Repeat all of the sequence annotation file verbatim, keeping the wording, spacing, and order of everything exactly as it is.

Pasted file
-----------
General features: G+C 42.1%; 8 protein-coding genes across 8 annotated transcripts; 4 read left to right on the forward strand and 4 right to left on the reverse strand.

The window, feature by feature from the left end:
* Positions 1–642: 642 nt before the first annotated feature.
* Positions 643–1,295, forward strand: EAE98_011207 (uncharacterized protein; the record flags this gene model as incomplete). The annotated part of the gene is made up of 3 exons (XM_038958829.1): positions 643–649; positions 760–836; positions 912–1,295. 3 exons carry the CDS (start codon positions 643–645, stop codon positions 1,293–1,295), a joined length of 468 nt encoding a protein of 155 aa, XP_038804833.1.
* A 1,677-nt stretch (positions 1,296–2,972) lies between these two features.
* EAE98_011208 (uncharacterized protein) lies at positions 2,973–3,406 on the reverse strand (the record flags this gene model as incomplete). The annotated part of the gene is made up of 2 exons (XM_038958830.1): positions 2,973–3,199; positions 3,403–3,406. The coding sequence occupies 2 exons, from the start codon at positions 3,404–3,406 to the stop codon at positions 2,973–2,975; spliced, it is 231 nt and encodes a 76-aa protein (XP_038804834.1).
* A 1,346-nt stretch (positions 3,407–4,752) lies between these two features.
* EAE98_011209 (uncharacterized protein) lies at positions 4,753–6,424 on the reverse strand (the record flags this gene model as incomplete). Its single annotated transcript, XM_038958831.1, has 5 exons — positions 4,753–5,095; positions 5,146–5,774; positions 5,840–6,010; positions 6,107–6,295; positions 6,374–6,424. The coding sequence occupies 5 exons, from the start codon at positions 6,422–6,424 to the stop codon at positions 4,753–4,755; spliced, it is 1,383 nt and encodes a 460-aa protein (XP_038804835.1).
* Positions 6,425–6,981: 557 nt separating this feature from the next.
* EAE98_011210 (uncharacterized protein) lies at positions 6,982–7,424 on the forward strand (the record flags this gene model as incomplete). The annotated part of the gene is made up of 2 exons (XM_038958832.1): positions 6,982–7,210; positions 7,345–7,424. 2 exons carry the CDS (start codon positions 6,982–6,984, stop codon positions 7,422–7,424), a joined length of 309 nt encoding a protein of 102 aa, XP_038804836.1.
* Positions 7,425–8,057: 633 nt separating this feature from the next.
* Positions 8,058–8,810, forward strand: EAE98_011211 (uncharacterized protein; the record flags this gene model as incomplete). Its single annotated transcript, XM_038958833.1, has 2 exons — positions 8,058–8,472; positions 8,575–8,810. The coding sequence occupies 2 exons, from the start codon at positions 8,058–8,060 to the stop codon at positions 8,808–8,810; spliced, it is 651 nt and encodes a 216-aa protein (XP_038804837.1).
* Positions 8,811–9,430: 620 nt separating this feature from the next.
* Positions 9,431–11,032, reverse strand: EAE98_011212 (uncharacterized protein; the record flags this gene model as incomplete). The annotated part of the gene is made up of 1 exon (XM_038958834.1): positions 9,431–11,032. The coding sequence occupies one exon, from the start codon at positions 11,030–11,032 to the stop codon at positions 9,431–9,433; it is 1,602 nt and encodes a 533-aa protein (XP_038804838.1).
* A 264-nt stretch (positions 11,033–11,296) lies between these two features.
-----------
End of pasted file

General features: G+C 42.1%; 8 protein-coding genes across 8 annotated transcripts; 4 read left to right on the forward strand and 4 right to left on the reverse strand.

The window, feature by feature from the left end:
* Positions 1–642: 642 nt before the first annotated feature.
* Positions 643–1,295, forward strand: EAE98_011207 (uncharacterized protein; the record flags this gene model as incomplete). The annotated part of the gene is made up of 3 exons (XM_038958829.1): positions 643–649; positions 760–836; positions 912–1,295. 3 exons carry the CDS (start codon positions 643–645, stop codon positions 1,293–1,295), a joined length of 468 nt encoding a protein of 155 aa, XP_038804833.1.
* A 1,677-nt stretch (positions 1,296–2,972) lies between these two features.
* EAE98_011208 (uncharacterized protein) lies at positions 2,973–3,406 on the reverse strand (the record flags this gene model as incomplete). The annotated part of the gene is made up of 2 exons (XM_038958830.1): positions 2,973–3,199; positions 3,403–3,406. The coding sequence occupies 2 exons, from the start codon at positions 3,404–3,406 to the stop codon at positions 2,973–2,975; spliced, it is 231 nt and encodes a 76-aa protein (XP_038804834.1).
* A 1,346-nt stretch (positions 3,407–4,752) lies between these two features.
* EAE98_011209 (uncharacterized protein) lies at positions 4,753–6,424 on the reverse strand (the record flags this gene model as incomplete). Its single annotated transcript, XM_038958831.1, has 5 exons — positions 4,753–5,095; positions 5,146–5,774; positions 5,840–6,010; positions 6,107–6,295; positions 6,374–6,424. The coding sequence occupies 5 exons, from the start codon at positions 6,422–6,424 to the stop codon at positions 4,753–4,755; spliced, it is 1,383 nt and encodes a 460-aa protein (XP_038804835.1).
* Positions 6,425–6,981: 557 nt separating this feature from the next.
* EAE98_011210 (uncharacterized protein) lies at positions 6,982–7,424 on the forward strand (the record flags this gene model as incomplete). The annotated part of the gene is made up of 2 exons (XM_038958832.1): positions 6,982–7,210; positions 7,345–7,424. 2 exons carry the CDS (start codon positions 6,982–6,984, stop codon positions 7,422–7,424), a joined length of 309 nt encoding a protein of 102 aa, XP_038804836.1.
* Positions 7,425–8,057: 633 nt separating this feature from the next.
* Positions 8,058–8,810, forward strand: EAE98_011211 (uncharacterized protein; the record flags this gene model as incomplete). Its single annotated transcript, XM_038958833.1, has 2 exons — positions 8,058–8,472; positions 8,575–8,810. The coding sequence occupies 2 exons, from the start codon at positions 8,058–8,060 to the stop codon at positions 8,808–8,810; spliced, it is 651 nt and encodes a 216-aa protein (XP_038804837.1).
* Positions 8,811–9,430: 620 nt separating this feature from the next.
* Positions 9,431–11,032, reverse strand: EAE98_011212 (uncharacterized protein; the record flags this gene model as incomplete). The annotated part of the gene is made up of 1 exon (XM_038958834.1): positions 9,431–11,032. The coding sequence occupies one exon, from the start codon at positions 11,030–11,032 to the stop codon at positions 9,431–9,433; it is 1,602 nt and encodes a 533-aa protein (XP_038804838.1).
* A 264-nt stretch (positions 11,033–11,296) lies between these two features.